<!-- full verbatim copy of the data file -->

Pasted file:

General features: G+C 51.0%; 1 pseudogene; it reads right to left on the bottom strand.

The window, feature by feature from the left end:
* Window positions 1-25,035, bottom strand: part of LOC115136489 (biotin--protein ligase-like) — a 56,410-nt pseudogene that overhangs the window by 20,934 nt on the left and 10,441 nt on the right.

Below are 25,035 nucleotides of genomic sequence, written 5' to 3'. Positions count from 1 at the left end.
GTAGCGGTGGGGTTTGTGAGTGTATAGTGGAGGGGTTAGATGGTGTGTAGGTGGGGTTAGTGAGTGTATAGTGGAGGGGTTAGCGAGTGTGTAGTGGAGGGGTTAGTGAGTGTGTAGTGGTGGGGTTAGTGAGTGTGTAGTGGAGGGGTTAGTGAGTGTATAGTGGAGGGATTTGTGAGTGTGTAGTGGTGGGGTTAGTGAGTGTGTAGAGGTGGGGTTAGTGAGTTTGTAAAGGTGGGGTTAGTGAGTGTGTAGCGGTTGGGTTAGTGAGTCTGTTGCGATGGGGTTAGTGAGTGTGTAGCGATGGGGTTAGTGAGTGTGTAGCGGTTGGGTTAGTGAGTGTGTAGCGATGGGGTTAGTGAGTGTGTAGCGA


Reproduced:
General features: G+C 51.0%; 1 pseudogene; it reads right to left on the bottom strand.

The window, feature by feature from the left end:
* Window positions 1-25,035, bottom strand: part of LOC115136489 (biotin--protein ligase-like) — a 56,410-nt pseudogene that overhangs the window by 20,934 nt on the left and 10,441 nt on the right.

Below are 25,035 nucleotides of genomic sequence, written 5' to 3'. Positions count from 1 at the left end.
GTAGCGGTGGGGTTTGTGAGTGTATAGTGGAGGGGTTAGATGGTGTGTAGGTGGGGTTAGTGAGTGTATAGTGGAGGGGTTAGCGAGTGTGTAGTGGAGGGGTTAGTGAGTGTGTAGTGGTGGGGTTAGTGAGTGTGTAGTGGAGGGGTTAGTGAGTGTATAGTGGAGGGATTTGTGAGTGTGTAGTGGTGGGGTTAGTGAGTGTGTAGAGGTGGGGTTAGTGAGTTTGTAAAGGTGGGGTTAGTGAGTGTGTAGCGGTTGGGTTAGTGAGTCTGTTGCGATGGGGTTAGTGAGTGTGTAGCGATGGGGTTAGTGAGTGTGTAGCGGTTGGGTTAGTGAGTGTGTAGCGATGGGGTTAGTGAGTGTGTAGCGA